Sign up for E-Blast


View Sample
Managed by: SMEC

DECENTRALISATION: Corruption Eats into Road Infrastructure

JAKARTA, KOMPAS - The quality of regency and city road infrastructure in recent years has on average been deteriorating. This is mainly due to the rampant corruption in projects, which counterbalances budget growth.

Such were the findings of the Monitoring Committee for Regional Autonomy Implementation (KPPOD) as described by KPPOD researcher, Ratnawati Muyanto, during a public discussion in Jakarta, Monday (17 September). KPPOD conducted studies in 41 regencies and cities.

Ratnawati said that, during 2007 - 2010, spending budgets of regency and city governments in Indonesia were [growing] 11 - 13 percent. However, the quality of infrastructure was instead decreasing, particularly roads.

In 2007, the length of regency and city roads with badly damaged quality [condition] reached 24.9 percent. In 2010, the status of badly damaged [roads] rose to 44.4 percent. "This was, in our findings, due to the factor of corruption," said Ratnawati.

The emerging indication, Ratnawati continued, is attributable to the marking up of the values of government projects as contained in the regional government budgets (APBDs), which then become sources of corruption. This modus operandi is categorised into grand corruption, or political corruption, namely corruption at the level of policy makers.

Corruption, according Ratnawati, has occurred due to political bargaining between regional legislatives and executives. Budget increases have finally happened as a result of expectations of the bureaucracies in the regions to make profits from infrastructure projects.

Senior economist of the World Bank in Jakarta, Daan Pattinasarany, on the same occasion, said that the volume of road infrastructure developments since 1990 has decreased. After the 1997 crisis, there was budget increase. The role of the regions has also increased along with decentralisation.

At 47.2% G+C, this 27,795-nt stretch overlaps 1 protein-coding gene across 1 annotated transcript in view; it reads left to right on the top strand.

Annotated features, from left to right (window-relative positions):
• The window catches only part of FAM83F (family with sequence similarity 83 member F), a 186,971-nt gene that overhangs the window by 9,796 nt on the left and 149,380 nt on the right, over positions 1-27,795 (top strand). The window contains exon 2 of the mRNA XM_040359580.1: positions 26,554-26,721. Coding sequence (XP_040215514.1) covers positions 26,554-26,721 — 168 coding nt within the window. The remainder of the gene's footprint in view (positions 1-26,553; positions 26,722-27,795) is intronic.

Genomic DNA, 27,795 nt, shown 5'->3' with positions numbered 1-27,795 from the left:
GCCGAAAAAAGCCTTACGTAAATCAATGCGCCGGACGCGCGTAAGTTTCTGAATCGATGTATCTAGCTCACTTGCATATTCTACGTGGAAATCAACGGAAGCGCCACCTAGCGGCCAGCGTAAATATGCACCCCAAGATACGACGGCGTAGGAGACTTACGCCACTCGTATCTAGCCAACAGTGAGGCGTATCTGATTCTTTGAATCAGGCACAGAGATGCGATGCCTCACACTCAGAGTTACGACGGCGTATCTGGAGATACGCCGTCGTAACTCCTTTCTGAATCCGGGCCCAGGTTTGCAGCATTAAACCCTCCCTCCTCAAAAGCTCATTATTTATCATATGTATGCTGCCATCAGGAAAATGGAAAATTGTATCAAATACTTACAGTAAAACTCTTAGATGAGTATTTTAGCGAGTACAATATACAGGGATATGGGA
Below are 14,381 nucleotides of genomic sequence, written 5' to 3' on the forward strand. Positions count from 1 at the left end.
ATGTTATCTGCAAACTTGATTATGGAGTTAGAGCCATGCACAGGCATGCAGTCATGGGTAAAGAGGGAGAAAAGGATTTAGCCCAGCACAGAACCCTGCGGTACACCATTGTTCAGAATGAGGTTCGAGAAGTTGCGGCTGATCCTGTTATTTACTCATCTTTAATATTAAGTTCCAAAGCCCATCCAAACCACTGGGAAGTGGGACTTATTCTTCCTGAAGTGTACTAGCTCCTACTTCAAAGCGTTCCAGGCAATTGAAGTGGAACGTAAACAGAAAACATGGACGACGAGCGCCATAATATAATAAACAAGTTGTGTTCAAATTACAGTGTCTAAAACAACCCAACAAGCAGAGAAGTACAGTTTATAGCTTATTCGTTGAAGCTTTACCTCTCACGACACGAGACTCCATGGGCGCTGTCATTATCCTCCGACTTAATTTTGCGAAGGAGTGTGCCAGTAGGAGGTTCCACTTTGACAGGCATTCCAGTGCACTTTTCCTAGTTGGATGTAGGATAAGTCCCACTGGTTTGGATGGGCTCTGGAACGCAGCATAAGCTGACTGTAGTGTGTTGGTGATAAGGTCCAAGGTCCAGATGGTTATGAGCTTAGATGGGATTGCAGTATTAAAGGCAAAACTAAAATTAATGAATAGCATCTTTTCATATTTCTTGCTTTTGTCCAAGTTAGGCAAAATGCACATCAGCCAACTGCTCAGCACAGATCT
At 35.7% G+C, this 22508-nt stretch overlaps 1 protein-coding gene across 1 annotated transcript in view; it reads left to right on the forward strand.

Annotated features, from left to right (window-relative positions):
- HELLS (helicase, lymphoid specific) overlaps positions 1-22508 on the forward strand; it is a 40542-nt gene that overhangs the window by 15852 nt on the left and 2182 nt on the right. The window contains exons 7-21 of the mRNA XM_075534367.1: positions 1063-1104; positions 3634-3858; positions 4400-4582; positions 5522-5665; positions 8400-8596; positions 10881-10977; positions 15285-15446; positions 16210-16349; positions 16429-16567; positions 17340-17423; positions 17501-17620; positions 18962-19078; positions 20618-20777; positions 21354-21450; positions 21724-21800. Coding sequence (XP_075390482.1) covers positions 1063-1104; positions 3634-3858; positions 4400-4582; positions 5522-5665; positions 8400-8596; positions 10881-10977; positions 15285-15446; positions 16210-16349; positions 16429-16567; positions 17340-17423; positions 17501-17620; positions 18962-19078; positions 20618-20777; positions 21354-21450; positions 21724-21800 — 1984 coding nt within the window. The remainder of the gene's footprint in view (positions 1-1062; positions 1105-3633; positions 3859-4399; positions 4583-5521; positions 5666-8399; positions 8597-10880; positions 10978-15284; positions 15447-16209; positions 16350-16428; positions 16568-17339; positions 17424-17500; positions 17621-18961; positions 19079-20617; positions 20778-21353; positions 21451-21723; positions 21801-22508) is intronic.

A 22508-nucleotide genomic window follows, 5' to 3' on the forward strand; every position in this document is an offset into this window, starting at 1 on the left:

Inflated costs
But, in fact, the quality of road infrastructure has deteriorated. Transportation costs have swollen. The average travel time for a distance of 100km in Indonesia is 2.7 hours. In contrast, it is only 1.2km in China and only 1.3 hours in Thailand.

Chairman of the Indonesian Employers Association, Sofjan Wanandi, opined that the poor quality of infrastructure has led to the plummeting of Indonesia’s competitiveness. In other countries, the portion of logistics costs is only five to six percent of the total cost, but in Indonesia it reaches 14 - 15 percent.

As a result, Sofjan continued, many entrepreneurs have chosen to import goods, rather than to produce domestically. The consideration is that the selling prices of imported goods are cheaper than producing them [at home].

Head of Sub-Directorate for Regional Financial Capacity Development of Bappenas, Wariki Sutikno, stated that the [central] government's role in the development of regional infrastructure is exercised through the special allocation fund (DAK).

Currently, its average portion is eight percent of local revenues. DAK allocation in 2012 amounts to Rp 16.1 trillion, while for next year it is budgeted at Rp 29.2 trillion. (LAS/OSA/REN)